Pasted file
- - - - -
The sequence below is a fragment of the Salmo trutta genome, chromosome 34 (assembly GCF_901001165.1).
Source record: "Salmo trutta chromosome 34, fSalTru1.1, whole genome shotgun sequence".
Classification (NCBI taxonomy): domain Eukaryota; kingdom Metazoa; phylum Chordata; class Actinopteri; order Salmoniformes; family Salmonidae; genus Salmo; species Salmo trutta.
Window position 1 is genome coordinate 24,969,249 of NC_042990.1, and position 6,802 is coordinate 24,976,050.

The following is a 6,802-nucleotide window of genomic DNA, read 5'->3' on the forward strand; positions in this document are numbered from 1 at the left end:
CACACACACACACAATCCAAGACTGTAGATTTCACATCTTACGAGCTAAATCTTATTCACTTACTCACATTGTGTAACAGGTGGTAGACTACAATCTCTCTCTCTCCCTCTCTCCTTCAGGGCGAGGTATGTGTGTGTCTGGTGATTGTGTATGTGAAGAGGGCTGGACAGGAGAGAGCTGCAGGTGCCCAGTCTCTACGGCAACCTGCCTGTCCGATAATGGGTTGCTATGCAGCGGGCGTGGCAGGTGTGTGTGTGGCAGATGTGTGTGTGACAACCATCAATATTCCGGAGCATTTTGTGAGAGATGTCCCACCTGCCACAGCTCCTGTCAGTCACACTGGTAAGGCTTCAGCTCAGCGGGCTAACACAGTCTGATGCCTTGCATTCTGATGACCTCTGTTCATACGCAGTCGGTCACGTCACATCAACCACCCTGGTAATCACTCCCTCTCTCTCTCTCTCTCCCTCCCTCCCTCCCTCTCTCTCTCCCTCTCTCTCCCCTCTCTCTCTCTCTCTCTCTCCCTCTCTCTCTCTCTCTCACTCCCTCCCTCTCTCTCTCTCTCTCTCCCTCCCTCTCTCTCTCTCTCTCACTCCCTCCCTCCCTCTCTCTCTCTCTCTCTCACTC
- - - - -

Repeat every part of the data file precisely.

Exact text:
The sequence below is a fragment of the Salmo trutta genome, chromosome 34 (assembly GCF_901001165.1).
Source record: "Salmo trutta chromosome 34, fSalTru1.1, whole genome shotgun sequence".
Classification (NCBI taxonomy): domain Eukaryota; kingdom Metazoa; phylum Chordata; class Actinopteri; order Salmoniformes; family Salmonidae; genus Salmo; species Salmo trutta.
Window position 1 is genome coordinate 24,969,249 of NC_042990.1, and position 6,802 is coordinate 24,976,050.

The following is a 6,802-nucleotide window of genomic DNA, read 5'->3' on the forward strand; positions in this document are numbered from 1 at the left end:
CACACACACACACAATCCAAGACTGTAGATTTCACATCTTACGAGCTAAATCTTATTCACTTACTCACATTGTGTAACAGGTGGTAGACTACAATCTCTCTCTCTCCCTCTCTCCTTCAGGGCGAGGTATGTGTGTGTCTGGTGATTGTGTATGTGAAGAGGGCTGGACAGGAGAGAGCTGCAGGTGCCCAGTCTCTACGGCAACCTGCCTGTCCGATAATGGGTTGCTATGCAGCGGGCGTGGCAGGTGTGTGTGTGGCAGATGTGTGTGTGACAACCATCAATATTCCGGAGCATTTTGTGAGAGATGTCCCACCTGCCACAGCTCCTGTCAGTCACACTGGTAAGGCTTCAGCTCAGCGGGCTAACACAGTCTGATGCCTTGCATTCTGATGACCTCTGTTCATACGCAGTCGGTCACGTCACATCAACCACCCTGGTAATCACTCCCTCTCTCTCTCTCTCTCCCTCCCTCCCTCCCTCTCTCTCTCCCTCTCTCTCCCCTCTCTCTCTCTCTCTCTCTCCCTCTCTCTCTCTCTCTCACTCCCTCCCTCTCTCTCTCTCTCTCTCCCTCCCTCTCTCTCTCTCTCTCACTCCCTCCCTCCCTCTCTCTCTCTCTCTCTCACTC